Unfortunately, but I am sure unintentionally, Lynch titles his otherwise excellent column, “Don’t Look Now, but the Marines and Brits Just High-Tailed It out of Taliban Stronghold.”
Whatever the reasons the Obama administration has today for downplaying our nation’s exit out of Afghanistan, our Marines, soldiers, sailors, airmen and Coasties are neither “high-tailing it” nor slinking out of Afghanistan.
They are leaving with their heads held high, their honor intact, after having served, in the words of the President, “with honor in dusty villages and city streets, and in rugged bases and remote outposts, in Helmand and Kandahar, and Khost and Kunar and Paktika and Nuristan,” and because “through this long war [they] never wavered in [their] belief that people deserve to live free from fear — over here and back home.”
During his surprise visit to Bagram Air Base in Afghanistan nearly six months ago, President Obama also alluded to the process of transition to full Afghan responsibility, a process known as “Inteqal” in Dari and Pashtu, and a process that was launched in 2011 and has been well underway with most recently six other nations ending their operations in Helmand province: Bosnia, Estonia, Denmark, Georgia, Jordan and Tonga.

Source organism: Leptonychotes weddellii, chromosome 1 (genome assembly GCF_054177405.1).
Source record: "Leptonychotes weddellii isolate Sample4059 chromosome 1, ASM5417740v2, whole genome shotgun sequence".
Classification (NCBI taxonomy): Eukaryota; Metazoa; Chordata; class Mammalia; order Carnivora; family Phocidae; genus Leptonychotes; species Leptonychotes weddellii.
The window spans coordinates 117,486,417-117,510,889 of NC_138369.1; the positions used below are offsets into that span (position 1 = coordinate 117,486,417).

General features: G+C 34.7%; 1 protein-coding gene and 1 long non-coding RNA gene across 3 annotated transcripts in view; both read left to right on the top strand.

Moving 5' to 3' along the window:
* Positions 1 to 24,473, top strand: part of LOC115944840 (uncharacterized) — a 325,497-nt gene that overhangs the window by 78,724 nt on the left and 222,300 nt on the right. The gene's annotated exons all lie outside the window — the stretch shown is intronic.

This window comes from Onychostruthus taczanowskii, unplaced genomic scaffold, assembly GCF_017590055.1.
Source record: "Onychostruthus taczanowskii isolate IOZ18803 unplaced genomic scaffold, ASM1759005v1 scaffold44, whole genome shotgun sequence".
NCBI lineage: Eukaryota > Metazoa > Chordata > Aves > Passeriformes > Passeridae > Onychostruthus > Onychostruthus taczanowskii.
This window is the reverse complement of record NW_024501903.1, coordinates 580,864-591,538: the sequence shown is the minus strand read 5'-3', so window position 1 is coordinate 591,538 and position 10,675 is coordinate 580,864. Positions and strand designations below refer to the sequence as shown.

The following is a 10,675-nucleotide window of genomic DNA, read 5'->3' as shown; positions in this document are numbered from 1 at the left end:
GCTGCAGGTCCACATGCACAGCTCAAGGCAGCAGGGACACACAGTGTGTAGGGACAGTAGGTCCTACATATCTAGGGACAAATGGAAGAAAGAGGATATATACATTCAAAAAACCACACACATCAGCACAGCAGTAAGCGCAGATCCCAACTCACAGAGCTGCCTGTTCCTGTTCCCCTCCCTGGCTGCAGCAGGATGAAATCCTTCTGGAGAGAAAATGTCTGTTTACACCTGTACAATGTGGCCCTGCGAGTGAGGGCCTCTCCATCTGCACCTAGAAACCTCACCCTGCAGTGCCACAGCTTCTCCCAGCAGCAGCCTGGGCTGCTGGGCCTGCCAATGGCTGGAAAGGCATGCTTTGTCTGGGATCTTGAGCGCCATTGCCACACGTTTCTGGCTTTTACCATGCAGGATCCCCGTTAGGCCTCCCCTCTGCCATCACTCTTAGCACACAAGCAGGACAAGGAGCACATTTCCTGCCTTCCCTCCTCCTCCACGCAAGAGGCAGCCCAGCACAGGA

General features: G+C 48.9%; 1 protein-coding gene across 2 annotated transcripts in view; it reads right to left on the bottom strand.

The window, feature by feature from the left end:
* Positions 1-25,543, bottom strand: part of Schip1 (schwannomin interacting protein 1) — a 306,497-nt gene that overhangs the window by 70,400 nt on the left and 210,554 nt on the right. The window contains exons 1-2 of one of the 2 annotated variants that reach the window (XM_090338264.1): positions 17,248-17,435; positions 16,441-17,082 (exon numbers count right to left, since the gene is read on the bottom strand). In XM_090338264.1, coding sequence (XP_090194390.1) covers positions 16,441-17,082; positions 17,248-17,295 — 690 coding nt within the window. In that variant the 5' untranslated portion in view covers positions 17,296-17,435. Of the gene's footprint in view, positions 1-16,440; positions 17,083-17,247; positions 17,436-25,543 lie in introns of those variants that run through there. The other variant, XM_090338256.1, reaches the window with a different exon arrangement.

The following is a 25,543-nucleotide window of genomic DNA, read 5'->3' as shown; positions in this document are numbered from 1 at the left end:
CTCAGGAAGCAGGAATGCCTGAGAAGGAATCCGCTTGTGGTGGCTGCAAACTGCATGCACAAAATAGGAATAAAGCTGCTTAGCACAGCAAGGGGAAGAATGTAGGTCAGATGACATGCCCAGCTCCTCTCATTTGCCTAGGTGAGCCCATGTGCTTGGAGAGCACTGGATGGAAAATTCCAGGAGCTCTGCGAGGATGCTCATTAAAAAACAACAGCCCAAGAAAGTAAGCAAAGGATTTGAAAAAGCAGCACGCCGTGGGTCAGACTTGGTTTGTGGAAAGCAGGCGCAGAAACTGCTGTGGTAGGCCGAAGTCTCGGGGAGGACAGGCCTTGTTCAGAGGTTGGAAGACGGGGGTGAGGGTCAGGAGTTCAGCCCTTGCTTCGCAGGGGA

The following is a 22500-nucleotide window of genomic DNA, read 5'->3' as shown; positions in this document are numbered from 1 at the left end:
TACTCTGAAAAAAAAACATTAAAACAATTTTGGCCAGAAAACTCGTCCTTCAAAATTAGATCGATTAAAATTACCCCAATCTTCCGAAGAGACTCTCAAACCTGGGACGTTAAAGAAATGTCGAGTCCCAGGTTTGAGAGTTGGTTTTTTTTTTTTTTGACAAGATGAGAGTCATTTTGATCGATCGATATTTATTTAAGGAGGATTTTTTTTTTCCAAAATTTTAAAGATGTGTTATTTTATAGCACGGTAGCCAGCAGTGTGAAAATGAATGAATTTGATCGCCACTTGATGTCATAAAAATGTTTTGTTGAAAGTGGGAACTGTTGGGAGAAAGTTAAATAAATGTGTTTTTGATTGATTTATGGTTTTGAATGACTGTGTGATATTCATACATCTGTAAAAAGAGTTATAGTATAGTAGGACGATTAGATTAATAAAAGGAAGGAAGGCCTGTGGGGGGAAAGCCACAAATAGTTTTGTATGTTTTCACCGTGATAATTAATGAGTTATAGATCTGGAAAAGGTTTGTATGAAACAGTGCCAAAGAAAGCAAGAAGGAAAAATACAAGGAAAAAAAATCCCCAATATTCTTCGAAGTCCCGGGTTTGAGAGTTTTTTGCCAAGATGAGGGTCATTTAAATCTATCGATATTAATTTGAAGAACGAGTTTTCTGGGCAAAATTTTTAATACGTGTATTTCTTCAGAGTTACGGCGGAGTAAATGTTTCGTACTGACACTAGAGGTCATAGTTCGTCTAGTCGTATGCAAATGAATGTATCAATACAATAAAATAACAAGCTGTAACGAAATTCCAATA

Estonian soldiers, part of the Estonian contingent to Afghanistan, fold their nation’s flag for the last time in a ceremonial flag lowering aboard Camp Leatherneck, Helmand province, Afghanistan, on May 9, 2014. The lowering of the Estonian flag formally concluded the county’s participation in Operation Enduring Freedom. (Photo: USMC/Lance Cpl. Darien J. Bjorndal via The Atlantic)
Inteqal not only includes turning over responsibilities to the ANSF, but also the bases, posts, installations, equipment and the dismantling, disposing or destroying of what will not be given to the ANSF and cannot or will not be shipped back to the United States.
The Department of Defense describes the logistics part of this massive drawdown in Afghanistan as “…a mammoth undertaking, involving troop redeployments and equipment retrogrades that had peaked at the height of coalition operations in 2007 and 2008. At that time, the United States had 165,000 service members and 505 bases in Iraq – all packed to the gills with everything from weapons systems and computers networks to bunking and dining facilities.”